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International Coalition has taken responsibility for 1359 unintended civilian deaths. That is, in Syria and Iraq, from the start of the air campaign onwards, Airwars counted and verified 8252 civilian dead. That is a minimum, the maximum might be as high as 13,157 (Airwars 2020a). So, there is a huge gap between official and nonofficial figures. Are the authorities downplaying incidents and numbers? Is Airwars overstating stories and claims? Or is it about different counts because of different criteria? Or even more fundamentally, about defining the dead within warzones where not just bodies, but space itself tends to be annihilated?3 Airwars acknowledges that the International Coalition admits responsibility for a substantial number of casualties. There is a serious degree of transparency. There are contacts, and there is information sharing. That is a sharp contrast with the Russian approach. While Airwars reports between 3735 and 5510 civilian casualties because of Russian air strikes, military authorities have taken responsibility for zero dead. As was already observed in this chapter, the Russian bombing campaign essentially has supported Assad’s reconquering of Syria. It has targeted ISIS, but other groups of regime opponents just as well. It has deliberately and systematically targeted hospitals (Airwars 2020b; Brown 2019). The latter is inconceivable for the International Coalition. Professional ethics and political oversight make it unthinkable. For civil society and public opinion, it would be intolerable. Which is not to say that gray areas and difficult dilemmas do not allow for “savage restraint” that pushes the limits of legality and legitimacy (Ben-Ari et al. 2010: 151–173). A steep rise in civilian casualties in the course of 2017, because of American bombing, has been critically scrutinized and sharply criticized. Was it “just” a reflection of heightened urban warfare that raged in Mosul and Raqqa? Or had rules been loosened by President Trump, giving the military more leeway in conducting air strikes? (Roelants 2019: 130–132). What is all right for US public opinion? I guess they would have answered divided. Pro-ruthless versus pro-cautious. What did and does Dutch public opinion feel about seventy civilian casualties, who fell in Hawija, Iraq, on June 3, 2015, because of Dutch air strikes? The number of casualties has been verified by Airwars, but has not been confirmed by the International Coalition (Airwars 2020c). For a couple of years, the incident had stayed under the radar before being brought into the open by investigative journalism (Schippers and Versteegh 2019). Seventy dead in one air strike is a big number, even for the standards of Iraq and Syria. It was unintended, of course. The bombs targeted a munitions depot, so big, and it turned out that the whole vicinity blew up. Was it a calculated risk? Was it a lack of information? On the other hand, how many people would have been killed if ISIS had been able to use the munitions for its own warfare and terrorism? And what if some of the casualties were not civilians at all? These are legitimate doubts and dilemmas. They should not distract though from the fact that innocent people have been killed, by Dutch bombs, men, women, children.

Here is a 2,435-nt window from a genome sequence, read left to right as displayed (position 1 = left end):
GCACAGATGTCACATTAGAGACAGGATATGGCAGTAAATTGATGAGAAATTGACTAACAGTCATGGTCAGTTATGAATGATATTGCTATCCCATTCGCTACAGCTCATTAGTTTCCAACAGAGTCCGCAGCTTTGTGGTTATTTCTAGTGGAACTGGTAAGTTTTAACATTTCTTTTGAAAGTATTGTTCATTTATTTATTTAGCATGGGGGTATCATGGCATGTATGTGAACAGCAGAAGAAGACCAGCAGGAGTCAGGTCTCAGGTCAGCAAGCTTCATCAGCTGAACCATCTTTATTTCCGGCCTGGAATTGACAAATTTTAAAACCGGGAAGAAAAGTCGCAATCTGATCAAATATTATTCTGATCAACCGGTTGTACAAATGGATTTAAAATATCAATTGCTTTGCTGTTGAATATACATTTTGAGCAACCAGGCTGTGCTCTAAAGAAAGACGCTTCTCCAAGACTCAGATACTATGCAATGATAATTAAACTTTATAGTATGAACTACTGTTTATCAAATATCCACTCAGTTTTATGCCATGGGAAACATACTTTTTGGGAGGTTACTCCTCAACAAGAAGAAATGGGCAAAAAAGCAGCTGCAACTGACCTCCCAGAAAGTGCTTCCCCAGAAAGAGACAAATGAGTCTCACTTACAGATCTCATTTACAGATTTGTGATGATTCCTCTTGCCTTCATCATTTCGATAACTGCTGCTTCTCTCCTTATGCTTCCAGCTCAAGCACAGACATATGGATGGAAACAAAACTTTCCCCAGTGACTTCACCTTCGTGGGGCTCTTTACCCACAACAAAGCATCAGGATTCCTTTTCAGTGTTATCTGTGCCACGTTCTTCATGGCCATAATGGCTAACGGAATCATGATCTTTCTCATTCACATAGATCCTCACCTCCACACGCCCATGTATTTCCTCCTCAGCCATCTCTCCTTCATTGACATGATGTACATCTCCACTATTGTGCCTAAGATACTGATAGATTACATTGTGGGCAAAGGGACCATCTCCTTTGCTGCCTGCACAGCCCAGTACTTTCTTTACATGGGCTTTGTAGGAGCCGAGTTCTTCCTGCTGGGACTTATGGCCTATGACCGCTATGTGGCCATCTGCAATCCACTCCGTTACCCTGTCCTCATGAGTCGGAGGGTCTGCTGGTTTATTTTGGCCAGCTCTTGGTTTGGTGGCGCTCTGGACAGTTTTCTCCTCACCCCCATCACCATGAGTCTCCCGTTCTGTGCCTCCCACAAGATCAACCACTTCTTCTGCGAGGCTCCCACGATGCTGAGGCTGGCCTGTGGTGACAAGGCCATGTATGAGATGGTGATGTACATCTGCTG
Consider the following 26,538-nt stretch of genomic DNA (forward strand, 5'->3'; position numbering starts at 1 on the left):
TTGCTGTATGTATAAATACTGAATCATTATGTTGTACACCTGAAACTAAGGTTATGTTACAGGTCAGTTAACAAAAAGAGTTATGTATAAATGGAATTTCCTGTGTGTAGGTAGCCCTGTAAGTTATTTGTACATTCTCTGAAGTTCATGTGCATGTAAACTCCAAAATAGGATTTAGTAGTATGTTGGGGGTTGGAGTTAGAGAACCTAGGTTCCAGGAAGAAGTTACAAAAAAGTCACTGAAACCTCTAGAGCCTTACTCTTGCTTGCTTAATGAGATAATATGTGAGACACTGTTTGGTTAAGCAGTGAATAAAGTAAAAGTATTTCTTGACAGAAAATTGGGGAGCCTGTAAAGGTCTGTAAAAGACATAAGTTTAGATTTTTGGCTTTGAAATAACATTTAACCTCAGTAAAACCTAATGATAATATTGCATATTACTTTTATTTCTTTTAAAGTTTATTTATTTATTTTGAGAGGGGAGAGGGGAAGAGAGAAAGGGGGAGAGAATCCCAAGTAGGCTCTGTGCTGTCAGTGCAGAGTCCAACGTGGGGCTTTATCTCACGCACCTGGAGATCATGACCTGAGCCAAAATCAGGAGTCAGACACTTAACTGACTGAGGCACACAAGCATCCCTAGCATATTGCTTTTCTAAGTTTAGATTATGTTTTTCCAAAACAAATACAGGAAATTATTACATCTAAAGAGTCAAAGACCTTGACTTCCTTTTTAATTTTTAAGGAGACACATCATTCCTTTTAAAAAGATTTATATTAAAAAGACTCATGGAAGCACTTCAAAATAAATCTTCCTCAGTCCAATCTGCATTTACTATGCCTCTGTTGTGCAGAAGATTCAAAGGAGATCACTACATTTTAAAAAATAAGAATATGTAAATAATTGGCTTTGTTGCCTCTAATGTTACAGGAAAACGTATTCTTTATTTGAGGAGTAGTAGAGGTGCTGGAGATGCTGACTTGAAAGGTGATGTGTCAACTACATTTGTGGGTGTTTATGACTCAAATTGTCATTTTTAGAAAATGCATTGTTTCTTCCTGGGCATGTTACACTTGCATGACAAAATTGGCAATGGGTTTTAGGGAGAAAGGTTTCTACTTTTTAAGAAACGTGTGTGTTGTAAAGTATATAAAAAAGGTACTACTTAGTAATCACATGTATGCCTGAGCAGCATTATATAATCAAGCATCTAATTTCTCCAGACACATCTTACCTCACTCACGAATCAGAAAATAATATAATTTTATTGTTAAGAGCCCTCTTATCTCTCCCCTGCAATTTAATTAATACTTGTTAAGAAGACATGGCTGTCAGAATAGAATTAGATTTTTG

3 One

of the most authoritative scientists in this field is Dereck Gregory. On his Web site he shares his critical and always up to date insights and publications under the heading: Geographical Imaginations. War, spaces and bodies. https://geographicalimaginations.com.

6 Bombing ISIS. Public Support and Public Dilemmas Table 6.3 Overall influence on the affairs in Syria?

95 Positive (%)

Negative (%)

Turkey

41

57

Russia

41

58

Assad regime

40

57

Opposition

40

58

Hezbollah

35

62

Iran

32

64

EU

30

59

Internat coalition

26

69

YPG/Kurds

15

68

Syrian DF

15

70

Al Nusrah

10

88

3

96

Islamic State

Source ORB International (March 2018)